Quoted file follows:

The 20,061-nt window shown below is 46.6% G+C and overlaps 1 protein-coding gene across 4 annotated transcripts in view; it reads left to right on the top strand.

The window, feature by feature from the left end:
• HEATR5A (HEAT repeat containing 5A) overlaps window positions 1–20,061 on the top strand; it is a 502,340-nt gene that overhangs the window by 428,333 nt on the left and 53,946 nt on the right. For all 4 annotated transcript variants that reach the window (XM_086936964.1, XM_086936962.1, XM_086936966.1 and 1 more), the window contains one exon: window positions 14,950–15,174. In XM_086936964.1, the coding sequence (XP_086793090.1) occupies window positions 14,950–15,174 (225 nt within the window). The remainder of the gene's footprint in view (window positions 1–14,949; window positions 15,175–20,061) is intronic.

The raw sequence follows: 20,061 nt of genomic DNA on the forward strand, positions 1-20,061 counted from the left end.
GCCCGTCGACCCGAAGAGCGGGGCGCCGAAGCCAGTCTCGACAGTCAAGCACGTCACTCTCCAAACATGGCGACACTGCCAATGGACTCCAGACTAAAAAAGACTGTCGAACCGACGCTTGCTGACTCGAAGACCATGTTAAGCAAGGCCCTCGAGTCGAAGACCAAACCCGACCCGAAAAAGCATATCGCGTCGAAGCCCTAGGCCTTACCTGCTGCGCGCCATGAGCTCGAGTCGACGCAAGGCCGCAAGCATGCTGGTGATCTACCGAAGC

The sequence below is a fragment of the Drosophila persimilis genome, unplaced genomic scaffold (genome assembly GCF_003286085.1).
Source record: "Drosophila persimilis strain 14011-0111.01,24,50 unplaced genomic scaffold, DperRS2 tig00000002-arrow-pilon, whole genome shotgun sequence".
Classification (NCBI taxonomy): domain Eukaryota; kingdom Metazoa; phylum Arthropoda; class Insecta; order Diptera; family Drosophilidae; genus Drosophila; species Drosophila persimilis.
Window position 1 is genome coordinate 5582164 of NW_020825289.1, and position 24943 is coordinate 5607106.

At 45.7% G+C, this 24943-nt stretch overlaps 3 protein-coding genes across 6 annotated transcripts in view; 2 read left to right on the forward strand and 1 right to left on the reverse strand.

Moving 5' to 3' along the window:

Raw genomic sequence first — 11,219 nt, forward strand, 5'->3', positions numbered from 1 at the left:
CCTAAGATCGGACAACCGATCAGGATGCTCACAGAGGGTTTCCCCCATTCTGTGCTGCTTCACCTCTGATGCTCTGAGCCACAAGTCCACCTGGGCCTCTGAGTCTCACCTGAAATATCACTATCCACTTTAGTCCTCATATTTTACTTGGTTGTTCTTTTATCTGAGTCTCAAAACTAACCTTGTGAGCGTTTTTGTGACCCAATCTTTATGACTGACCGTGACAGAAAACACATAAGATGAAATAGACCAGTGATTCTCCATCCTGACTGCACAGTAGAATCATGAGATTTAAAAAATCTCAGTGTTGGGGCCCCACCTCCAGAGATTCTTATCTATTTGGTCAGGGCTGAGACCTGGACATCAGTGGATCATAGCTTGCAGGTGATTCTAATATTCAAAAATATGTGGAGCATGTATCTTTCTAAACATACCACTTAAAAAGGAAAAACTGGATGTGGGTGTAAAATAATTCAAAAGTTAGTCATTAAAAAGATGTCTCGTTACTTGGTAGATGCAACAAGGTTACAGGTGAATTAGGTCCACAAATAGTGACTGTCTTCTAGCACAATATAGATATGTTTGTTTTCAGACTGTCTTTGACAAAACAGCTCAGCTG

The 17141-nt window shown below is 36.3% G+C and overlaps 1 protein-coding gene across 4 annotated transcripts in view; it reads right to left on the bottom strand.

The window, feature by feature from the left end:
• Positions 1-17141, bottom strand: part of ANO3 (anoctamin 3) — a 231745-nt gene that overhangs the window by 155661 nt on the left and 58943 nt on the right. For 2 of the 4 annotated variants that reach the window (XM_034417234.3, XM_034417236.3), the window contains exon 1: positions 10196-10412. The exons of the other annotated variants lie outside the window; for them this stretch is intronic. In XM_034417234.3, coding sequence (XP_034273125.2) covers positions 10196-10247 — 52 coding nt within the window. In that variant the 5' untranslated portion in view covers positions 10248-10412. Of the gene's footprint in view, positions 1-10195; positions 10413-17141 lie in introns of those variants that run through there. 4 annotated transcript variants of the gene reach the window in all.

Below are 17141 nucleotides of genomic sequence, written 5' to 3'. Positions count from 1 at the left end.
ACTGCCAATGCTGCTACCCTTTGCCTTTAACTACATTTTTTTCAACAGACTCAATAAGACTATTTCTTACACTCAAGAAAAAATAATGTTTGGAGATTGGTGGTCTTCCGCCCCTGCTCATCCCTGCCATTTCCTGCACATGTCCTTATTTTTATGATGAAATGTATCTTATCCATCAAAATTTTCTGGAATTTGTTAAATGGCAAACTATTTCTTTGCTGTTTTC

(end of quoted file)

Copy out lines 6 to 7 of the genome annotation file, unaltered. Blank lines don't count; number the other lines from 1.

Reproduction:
The sequence below is a fragment of the Drosophila persimilis genome, unplaced genomic scaffold (genome assembly GCF_003286085.1).
Source record: "Drosophila persimilis strain 14011-0111.01,24,50 unplaced genomic scaffold, DperRS2 tig00000002-arrow-pilon, whole genome shotgun sequence".